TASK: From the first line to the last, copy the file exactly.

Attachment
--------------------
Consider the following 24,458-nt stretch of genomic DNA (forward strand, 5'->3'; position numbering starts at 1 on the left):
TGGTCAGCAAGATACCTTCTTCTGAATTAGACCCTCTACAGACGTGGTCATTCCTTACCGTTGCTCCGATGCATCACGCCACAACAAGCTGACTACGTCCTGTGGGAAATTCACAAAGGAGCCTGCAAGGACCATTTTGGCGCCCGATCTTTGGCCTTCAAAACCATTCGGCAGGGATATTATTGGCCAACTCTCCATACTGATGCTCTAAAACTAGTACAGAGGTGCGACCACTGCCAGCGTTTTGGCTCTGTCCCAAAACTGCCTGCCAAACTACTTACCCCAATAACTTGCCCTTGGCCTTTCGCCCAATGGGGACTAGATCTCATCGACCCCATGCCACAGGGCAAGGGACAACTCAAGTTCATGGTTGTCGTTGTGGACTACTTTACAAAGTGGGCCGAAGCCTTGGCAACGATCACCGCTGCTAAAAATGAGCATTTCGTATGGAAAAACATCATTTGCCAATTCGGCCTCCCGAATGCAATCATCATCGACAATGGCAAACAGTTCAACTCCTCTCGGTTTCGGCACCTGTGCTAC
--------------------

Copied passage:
Consider the following 24,458-nt stretch of genomic DNA (forward strand, 5'->3'; position numbering starts at 1 on the left):
TGGTCAGCAAGATACCTTCTTCTGAATTAGACCCTCTACAGACGTGGTCATTCCTTACCGTTGCTCCGATGCATCACGCCACAACAAGCTGACTACGTCCTGTGGGAAATTCACAAAGGAGCCTGCAAGGACCATTTTGGCGCCCGATCTTTGGCCTTCAAAACCATTCGGCAGGGATATTATTGGCCAACTCTCCATACTGATGCTCTAAAACTAGTACAGAGGTGCGACCACTGCCAGCGTTTTGGCTCTGTCCCAAAACTGCCTGCCAAACTACTTACCCCAATAACTTGCCCTTGGCCTTTCGCCCAATGGGGACTAGATCTCATCGACCCCATGCCACAGGGCAAGGGACAACTCAAGTTCATGGTTGTCGTTGTGGACTACTTTACAAAGTGGGCCGAAGCCTTGGCAACGATCACCGCTGCTAAAAATGAGCATTTCGTATGGAAAAACATCATTTGCCAATTCGGCCTCCCGAATGCAATCATCATCGACAATGGCAAACAGTTCAACTCCTCTCGGTTTCGGCACCTGTGCTAC